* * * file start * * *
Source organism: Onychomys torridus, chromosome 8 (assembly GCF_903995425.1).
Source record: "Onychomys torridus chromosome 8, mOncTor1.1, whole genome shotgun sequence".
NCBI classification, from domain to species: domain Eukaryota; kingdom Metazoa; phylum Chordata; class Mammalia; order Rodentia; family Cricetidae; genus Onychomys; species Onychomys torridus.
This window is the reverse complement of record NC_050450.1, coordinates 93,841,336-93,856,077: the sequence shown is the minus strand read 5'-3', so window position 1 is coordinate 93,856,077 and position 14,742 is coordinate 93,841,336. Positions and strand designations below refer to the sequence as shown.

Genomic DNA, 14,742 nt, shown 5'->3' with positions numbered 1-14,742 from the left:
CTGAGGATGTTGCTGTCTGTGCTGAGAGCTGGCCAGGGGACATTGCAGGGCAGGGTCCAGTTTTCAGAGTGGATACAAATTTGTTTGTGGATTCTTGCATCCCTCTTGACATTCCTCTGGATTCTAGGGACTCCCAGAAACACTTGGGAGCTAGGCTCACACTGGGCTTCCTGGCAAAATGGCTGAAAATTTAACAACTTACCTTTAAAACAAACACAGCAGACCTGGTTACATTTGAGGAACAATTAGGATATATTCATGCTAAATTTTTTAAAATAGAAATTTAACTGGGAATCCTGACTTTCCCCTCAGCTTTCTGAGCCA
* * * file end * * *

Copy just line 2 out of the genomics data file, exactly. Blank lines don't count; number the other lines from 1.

Source record: "Onychomys torridus chromosome 8, mOncTor1.1, whole genome shotgun sequence".